Kenya’s First Lady Margaret Kenyatta was in the media spotlight during International Women’s Day celebrations in Kenya, writes Wandia Njoya [File photo: Reuters/Thomas Mukoya]
Yesterday, most of the world marked International Women’s Day. Some women went on strike demanding better working conditions, others protested violence and oppression, still others debated various issues related to feminism. In Kenya, the mainstream media was preoccupied with discussing the number of women in Kenyan boardrooms, while corporations used the day for cheap PR stunts (McDonalds, for example, turned the M of its logo upside down to read W).
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But perhaps the most bizarre part of the celebrations was the government’s decision to focus on Kenya’s First Lady, Margaret Gakuo Kenyatta, to commemorate the International Women’s Day.
The day began with a tweet from the president’s account, recounting to Kenyans the story of his love life. President Uhuru Kenyatta told the world of seeing a beautiful lady at a swimming pool, a facility out of reach of most Kenyan teenagers, and of being nudged by his father, Kenya’s first president, to talk to her. And the rest, the tweet implied, was history.
The Kenyan media then picked the cue to write an article that essentially turned International Women’s day into St Valentine’s day.
And so began a series of events in which the Kenyan government reduced women’s issues once again to the private sphere not of women, but of men. With sentimental soundbytes, Kenyans were essentially told that the path to gender equality goes through gaining access to the women in the private lives of Kenya’s male politicians.
Throughout the day, the government, with the support of the UN office in Nairobi, was reducing International Women’s Day to the “First Lady Day”.
The spotlight was on Margaret Kenyatta launching the strategic plan (it can’t get more neoliberal than that) for her foundation at an exclusive event. Among the elites who attended the ceremonies were representatives of the UN, an institution that has already played a problematic role not only in Kenya’s tumultuous elections but also in health care projects.
The First Lady’s involvement in healthcare issues has also been criticised for at least two years now. Last year, her foundation announced its annual Half Marathon to raise funds for maternal and child health care at the height of the Kenyan public doctors’ strike. The public backlash against this apparent hubris, in the face of heated public campaigns for healthcare, forced the foundation to cancel the event, citing the desire to avoid politicisation.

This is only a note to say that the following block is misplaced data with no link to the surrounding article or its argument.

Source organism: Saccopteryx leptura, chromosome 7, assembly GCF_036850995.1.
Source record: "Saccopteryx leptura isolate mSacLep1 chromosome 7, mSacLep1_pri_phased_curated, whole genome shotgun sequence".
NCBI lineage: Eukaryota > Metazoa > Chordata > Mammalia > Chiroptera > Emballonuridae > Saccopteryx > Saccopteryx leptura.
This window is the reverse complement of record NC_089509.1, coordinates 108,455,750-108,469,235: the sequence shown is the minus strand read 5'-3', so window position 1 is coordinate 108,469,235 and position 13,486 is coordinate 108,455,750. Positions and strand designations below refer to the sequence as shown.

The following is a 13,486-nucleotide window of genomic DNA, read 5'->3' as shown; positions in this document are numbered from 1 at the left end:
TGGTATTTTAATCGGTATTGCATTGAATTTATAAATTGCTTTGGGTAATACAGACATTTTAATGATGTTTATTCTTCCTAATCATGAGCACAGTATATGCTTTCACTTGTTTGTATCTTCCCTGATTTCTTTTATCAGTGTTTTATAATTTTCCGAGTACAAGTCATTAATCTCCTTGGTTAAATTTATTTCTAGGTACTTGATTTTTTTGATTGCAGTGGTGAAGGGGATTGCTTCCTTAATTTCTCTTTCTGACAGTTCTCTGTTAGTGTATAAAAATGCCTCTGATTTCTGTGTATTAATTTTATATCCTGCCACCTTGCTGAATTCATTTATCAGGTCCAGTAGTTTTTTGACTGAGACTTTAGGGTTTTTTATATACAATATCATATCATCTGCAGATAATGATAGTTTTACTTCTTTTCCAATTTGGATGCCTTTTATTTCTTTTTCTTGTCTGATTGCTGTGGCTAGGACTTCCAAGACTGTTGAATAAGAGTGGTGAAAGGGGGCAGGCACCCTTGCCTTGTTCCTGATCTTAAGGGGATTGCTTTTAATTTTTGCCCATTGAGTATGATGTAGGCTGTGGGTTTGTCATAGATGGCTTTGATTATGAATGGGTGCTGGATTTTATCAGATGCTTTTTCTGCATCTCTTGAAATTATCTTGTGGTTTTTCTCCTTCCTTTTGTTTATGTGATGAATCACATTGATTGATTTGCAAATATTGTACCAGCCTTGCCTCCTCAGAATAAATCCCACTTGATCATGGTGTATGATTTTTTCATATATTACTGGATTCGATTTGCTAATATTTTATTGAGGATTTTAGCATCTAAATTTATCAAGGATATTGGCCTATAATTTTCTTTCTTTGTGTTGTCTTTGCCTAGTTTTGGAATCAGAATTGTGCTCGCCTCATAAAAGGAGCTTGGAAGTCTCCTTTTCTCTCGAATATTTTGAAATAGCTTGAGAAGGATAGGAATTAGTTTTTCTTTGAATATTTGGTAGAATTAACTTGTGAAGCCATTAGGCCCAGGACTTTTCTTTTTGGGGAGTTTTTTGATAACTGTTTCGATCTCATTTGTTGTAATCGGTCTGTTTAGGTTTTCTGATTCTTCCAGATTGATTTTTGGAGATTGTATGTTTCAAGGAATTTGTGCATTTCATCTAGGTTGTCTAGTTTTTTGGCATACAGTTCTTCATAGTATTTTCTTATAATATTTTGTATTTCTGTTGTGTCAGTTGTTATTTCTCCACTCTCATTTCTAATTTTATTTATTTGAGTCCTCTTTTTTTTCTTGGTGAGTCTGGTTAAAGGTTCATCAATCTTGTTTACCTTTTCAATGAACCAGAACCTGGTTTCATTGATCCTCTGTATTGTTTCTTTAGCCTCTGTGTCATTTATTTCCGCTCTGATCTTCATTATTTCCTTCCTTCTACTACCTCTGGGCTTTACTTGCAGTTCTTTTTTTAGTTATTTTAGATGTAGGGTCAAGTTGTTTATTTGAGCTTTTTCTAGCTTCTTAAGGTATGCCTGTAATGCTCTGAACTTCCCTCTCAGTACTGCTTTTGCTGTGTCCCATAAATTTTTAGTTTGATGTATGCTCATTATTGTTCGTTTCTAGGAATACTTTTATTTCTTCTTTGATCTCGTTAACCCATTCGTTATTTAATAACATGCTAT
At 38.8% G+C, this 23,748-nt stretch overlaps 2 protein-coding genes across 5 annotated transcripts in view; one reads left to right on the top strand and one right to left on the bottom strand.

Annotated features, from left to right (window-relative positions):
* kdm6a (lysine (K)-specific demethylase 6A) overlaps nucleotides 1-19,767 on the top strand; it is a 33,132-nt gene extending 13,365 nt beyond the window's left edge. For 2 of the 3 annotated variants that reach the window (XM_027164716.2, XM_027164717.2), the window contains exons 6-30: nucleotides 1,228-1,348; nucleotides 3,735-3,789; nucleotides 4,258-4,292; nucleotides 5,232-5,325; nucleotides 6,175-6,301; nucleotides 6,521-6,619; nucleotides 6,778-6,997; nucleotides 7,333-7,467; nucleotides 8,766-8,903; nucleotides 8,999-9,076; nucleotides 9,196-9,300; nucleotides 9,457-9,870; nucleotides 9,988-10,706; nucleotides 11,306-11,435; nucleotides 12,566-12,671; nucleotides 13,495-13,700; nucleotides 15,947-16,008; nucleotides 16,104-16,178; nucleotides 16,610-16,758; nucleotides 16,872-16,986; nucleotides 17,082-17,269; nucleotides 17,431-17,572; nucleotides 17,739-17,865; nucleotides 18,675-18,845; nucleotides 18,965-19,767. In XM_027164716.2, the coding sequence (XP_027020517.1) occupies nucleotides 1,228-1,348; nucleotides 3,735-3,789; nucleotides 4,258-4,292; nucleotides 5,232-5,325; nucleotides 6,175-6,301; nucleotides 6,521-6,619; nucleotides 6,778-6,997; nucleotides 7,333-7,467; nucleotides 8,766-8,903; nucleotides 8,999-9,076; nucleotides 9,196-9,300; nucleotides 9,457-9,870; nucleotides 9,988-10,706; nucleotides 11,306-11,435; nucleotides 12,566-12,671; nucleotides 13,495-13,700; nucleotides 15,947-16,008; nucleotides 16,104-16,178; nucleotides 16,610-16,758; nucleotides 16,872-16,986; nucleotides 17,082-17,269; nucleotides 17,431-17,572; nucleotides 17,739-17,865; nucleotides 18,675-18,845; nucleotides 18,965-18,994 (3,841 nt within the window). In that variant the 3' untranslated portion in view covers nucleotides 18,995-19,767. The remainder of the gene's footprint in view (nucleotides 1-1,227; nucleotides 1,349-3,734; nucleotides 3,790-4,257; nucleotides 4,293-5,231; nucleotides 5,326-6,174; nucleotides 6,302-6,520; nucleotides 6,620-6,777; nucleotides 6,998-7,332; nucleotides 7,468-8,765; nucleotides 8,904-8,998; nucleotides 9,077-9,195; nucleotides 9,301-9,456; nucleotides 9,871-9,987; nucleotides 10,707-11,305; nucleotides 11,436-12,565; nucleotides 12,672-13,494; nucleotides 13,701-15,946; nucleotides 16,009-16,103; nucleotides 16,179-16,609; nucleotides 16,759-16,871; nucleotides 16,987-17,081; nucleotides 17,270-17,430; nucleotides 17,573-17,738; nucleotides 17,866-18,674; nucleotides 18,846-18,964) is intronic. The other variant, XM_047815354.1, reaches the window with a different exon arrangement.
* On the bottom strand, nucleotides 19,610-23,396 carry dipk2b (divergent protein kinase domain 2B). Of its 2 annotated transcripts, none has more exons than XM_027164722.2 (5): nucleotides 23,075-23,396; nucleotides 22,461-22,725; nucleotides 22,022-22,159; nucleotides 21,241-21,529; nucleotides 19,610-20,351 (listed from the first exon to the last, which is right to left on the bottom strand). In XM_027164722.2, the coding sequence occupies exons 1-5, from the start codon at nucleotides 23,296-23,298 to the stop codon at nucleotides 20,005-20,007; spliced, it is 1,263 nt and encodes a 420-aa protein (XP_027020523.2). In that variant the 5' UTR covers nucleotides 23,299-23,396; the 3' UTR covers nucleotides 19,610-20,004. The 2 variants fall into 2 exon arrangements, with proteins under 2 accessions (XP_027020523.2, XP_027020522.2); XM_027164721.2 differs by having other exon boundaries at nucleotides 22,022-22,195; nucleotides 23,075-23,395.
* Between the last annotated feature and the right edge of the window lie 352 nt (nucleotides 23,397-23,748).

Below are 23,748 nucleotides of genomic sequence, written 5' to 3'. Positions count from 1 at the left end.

Kenyans celebrated the cancellation as the their victory against the insensitivity of the regime to their problems. Some in fact see foundations like Kenyatta’s as a sign of the government’s abdication of responsibility to provide quality healthcare.
But the persona of the First Lady has made her clearly neoliberal project difficult for women concerned about social justice to criticise. The First Lady is petite, modest-looking, soft-spoken and lives largely out of the public eye, and so she seems to be genuinely well-meaning. But ironically, this demeanour is oppressive, because it means that outspoken critics of her neoliberal endeavours, especially women, are blasted for being “negative” or “ungrateful”.
So, in a way, our “First Lady Day” was a perfect illustration of what is wrong with institutional talk about women’s rights and women’s issues. The conversation and action on these issues happen within a capitalist reality that suppresses social justice and the grassroots. The Kenyan president’s pseudo-Valentine’s day tweets, the exclusive events, and all the pomp of corporate capital and neoliberal politics distorted International Women’s Day and its message. They sought to whitewash a celebration of women’s and workers’ rights because it brings up inconvenient truths that expose the brutality of neoliberalism.
And so, for Kenya, the International Women’s Day marked by the successes of 1 percent of women which were used to silence the social struggle of the 99 percent. Capitalism and neoliberalism sought to romanticise and trivialise women’s struggles through sentimental platitudes and philanthropy.
But as Tithi Bhattacharya aptly put it, the International Women’s Day of the 99 percent is not concerned about the number of women CEOs, but about dismantling the system “that produces the CEOs”. We must not forget, as she said, that the focus on the few women who have broken the glass ceiling hides the reality that “the majority of the women are in the basement cleaning up the glass.”
The views expressed in this article are the author’s own and do not necessarily reflect Al Jazeera’s editorial stance.